Posted in Living, Self-Help

Where Is Your Victory Garden?


A Live Sculpture of Sprouts some 50 ft. off the ground in Baltimore, Maryland

No matter which side of the current political race you choose to support, I think we can all agree that this country is in a state of crisis. A growing number of people are out of work. The haves are dwindling in numbers at the same time that what they have is outdistancing the have-nots by leaps and bounds. We live in a global community that, if recent events are any indication, want our heads on a very pointy stick. Somebody should do something about it.

Riding in my car today, listening to old-time radio on my Sirius XM, I got to hear the perspective of a time when our country was in equally high crisis. It was a “Dagwood and Blondie” show from the early 40s. At the end of the program, the actors playing the leading roles made the usual war-time appeal to buy bonds. But, they also did something I had a hard time imagining our current stars of today even thinking to do, much less having the courage. The radio voices urged their audience to make the sacrifices now that would ensure that the government could pull itself out of its war-time financial hole once the action was finally over. “Don’t let us suffer as we did after the last war,” the voice said. The actors also told the audience not to buy items for prices other than what the government had set for them, not to buy items they didn’t really need, not to indulge when that indulgence would mean somebody else would suffer.

I couldn’t help but contrast this blunt, everybody-does-his-part approach to a weird commercial I saw recently involving actors of our day. In this modern commercial, we are shown back after back of famous people. Finally, they show their faces to say, “don’t turn your back on our military.” We’ve been involved in severe action for more than 10 years in dangerous conditions abroad. We are fighting an economic and social crisis at home, and these actors are just now coming out to say “don’t turn your back?” What’s more, their commercial gives no positive steps to do right now, no action points. The organization or cause the commercial is supposed to be promoting is even unclear.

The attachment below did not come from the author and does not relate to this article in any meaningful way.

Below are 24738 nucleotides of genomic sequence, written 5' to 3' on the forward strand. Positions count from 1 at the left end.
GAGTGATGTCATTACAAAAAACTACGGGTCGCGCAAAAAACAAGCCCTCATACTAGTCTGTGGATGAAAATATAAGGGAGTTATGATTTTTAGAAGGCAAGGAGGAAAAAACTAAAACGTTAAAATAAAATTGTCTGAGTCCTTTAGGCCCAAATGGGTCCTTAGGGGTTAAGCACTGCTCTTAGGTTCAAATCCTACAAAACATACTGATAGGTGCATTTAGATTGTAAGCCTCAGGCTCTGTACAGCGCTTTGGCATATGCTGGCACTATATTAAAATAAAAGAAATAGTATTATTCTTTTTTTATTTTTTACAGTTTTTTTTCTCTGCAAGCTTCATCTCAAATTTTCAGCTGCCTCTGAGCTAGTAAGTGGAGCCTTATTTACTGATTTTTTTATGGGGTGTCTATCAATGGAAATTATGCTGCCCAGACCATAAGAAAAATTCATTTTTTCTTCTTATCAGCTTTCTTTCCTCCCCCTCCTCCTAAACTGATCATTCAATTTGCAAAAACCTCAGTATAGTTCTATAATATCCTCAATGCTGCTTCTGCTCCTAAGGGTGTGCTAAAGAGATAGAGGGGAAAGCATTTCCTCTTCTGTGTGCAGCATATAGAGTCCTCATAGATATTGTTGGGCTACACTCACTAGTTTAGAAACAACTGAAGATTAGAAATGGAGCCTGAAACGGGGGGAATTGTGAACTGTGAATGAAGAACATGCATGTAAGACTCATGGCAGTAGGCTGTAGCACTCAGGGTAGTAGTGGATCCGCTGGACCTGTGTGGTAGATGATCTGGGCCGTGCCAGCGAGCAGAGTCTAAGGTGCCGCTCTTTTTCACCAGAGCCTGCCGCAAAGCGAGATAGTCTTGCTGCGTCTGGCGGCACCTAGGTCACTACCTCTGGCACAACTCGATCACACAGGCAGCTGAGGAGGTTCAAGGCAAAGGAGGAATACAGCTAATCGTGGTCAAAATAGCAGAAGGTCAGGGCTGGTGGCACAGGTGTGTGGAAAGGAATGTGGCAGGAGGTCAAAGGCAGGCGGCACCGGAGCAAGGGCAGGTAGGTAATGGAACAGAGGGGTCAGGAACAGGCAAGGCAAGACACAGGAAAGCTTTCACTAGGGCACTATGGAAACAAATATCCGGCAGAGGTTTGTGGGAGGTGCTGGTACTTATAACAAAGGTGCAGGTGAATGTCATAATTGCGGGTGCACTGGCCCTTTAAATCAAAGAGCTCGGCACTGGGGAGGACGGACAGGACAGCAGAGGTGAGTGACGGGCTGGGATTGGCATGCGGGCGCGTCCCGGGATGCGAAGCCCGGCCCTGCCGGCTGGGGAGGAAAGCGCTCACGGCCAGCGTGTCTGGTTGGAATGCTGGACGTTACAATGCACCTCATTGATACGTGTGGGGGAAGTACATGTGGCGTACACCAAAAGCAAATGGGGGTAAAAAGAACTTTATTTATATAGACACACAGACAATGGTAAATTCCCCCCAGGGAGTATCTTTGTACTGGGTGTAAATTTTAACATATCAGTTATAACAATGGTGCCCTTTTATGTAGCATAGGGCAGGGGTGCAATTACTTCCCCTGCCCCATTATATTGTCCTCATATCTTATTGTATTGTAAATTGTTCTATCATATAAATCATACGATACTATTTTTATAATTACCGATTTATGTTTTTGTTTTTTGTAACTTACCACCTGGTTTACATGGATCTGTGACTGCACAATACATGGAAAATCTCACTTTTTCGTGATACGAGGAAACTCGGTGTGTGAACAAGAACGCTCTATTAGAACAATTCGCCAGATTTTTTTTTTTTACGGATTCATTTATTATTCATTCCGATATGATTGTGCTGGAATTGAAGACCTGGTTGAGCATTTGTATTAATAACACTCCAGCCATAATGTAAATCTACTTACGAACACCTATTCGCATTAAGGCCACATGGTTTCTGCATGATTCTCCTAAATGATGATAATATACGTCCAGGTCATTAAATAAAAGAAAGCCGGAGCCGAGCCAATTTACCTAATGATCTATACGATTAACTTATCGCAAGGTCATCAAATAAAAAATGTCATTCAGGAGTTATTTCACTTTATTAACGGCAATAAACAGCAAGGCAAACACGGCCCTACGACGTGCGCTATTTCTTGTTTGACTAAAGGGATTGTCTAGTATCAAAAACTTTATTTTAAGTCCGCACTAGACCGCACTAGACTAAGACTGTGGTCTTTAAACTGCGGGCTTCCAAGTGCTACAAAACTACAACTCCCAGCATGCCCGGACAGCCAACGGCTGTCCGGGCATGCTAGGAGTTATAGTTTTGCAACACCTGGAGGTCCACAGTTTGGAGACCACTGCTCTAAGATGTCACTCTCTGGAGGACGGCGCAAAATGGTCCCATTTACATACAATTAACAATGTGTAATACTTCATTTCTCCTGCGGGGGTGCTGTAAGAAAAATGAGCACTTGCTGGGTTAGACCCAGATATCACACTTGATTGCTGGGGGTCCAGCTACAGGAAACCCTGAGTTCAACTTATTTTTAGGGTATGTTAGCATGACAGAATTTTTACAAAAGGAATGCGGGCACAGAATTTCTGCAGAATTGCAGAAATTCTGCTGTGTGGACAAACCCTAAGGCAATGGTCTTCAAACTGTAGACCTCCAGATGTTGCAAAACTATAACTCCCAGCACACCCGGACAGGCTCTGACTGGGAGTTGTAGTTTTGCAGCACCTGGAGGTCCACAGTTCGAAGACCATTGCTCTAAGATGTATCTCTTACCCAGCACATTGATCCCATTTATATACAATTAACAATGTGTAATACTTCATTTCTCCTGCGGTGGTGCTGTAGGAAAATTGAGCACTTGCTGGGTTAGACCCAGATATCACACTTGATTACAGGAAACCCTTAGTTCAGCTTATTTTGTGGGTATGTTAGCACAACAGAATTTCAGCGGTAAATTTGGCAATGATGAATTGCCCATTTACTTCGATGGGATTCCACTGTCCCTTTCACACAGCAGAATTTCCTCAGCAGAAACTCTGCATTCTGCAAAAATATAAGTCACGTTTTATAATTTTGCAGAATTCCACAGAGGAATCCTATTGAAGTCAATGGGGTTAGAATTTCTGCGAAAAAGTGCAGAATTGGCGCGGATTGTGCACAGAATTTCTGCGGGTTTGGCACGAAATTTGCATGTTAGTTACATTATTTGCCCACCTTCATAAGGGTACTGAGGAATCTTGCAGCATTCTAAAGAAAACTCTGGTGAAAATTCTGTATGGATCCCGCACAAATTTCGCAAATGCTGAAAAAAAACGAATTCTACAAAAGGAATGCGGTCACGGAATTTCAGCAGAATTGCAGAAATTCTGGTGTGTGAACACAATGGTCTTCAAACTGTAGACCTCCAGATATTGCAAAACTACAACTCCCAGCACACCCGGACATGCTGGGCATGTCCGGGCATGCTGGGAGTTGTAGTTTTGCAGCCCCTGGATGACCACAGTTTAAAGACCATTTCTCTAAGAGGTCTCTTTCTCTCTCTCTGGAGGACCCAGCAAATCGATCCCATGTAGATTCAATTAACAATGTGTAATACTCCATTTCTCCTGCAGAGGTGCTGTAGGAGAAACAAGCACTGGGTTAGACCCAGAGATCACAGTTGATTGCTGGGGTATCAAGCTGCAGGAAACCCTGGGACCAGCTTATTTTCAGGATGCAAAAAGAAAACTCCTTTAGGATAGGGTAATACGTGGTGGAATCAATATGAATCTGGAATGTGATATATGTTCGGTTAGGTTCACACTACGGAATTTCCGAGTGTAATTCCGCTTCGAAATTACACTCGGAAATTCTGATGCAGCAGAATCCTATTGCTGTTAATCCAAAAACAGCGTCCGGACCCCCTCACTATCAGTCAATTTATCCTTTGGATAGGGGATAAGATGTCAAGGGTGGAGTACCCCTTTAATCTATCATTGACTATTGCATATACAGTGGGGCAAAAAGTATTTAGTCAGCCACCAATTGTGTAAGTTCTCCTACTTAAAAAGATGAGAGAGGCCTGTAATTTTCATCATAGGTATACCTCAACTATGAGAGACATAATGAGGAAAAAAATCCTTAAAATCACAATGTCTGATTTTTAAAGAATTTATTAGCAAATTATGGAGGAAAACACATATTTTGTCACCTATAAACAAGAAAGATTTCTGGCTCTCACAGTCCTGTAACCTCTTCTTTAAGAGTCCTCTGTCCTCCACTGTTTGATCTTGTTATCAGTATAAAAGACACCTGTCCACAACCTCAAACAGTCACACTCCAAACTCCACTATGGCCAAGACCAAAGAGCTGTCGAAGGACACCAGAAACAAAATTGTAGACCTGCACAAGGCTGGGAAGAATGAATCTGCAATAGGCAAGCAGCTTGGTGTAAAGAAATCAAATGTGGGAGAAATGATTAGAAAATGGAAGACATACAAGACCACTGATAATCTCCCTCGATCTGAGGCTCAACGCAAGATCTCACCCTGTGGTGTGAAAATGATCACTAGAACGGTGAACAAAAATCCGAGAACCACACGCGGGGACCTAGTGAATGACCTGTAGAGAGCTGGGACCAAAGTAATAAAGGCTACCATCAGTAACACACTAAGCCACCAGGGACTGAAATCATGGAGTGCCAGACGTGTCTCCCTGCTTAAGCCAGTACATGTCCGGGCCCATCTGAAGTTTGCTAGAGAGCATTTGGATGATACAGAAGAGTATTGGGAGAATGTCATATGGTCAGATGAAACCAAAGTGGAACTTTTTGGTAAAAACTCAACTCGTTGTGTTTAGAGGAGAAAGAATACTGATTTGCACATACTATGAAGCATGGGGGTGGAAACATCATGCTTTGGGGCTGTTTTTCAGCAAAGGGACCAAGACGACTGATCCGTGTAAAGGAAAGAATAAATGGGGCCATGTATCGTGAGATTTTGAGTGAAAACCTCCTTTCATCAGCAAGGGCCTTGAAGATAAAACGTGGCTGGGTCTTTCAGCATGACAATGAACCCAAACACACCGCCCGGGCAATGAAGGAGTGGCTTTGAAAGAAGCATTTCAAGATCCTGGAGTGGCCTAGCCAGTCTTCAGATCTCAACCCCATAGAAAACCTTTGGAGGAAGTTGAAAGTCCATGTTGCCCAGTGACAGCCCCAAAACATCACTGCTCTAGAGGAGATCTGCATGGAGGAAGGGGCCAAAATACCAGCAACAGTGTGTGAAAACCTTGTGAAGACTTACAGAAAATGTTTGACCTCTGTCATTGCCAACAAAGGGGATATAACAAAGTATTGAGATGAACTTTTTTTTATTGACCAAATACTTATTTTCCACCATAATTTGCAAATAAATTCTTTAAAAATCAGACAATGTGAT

I wonder what would happen if George Clooney had the courage to put himself in front of a camera and tell us to quit relying on the government to take care of us, to look to our neighbor to extend a helping hand and receive one, to remember that an honest day’s work, no matter what kind of work it is, is more valuable than a lifetime of handouts to one’s esteem and for the community at large?

During World War II, people planted victory gardens, canned everything they could, ate all leftovers. Housewives even saved used grease to donate for the purpose of making rubber. Ford assembly lines shot out tanks and war machinery at an even faster pace than they produced non-war-time cars. Even the children were not exempt from doing without so that the country as a whole might benefit.

Where is your victory garden today? You can’t fix the problems swirling around this country, but you can control you. All it takes is each one of us taking care of business, refusing to do what isn’t right, even if every one else around us is doing it, and being a helping hand whenever possible to start making a difference. With God, all things are possible. Let’s bring Him back into the fore again in this country, one Victory Garden at a time.

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Author:

I am a 40-something Texan with a feisty cat and a supportive husband of 20 years. With a Master's degree in English with an emphasis on creative writing, I have taught creative writing at Texas Tech, won awards for my writing and been blessed to be mentored by Horn Professor and poet Dr. Walt McDonald. I earn a living by helping my husband's family run a health food store, but my avocation is writing. I hope you enjoy reading about some of my triumphs and tragedies as I continue to work on figuring out what life is all about and on growing my ability to share my writing. May your own journey be a blessed one.

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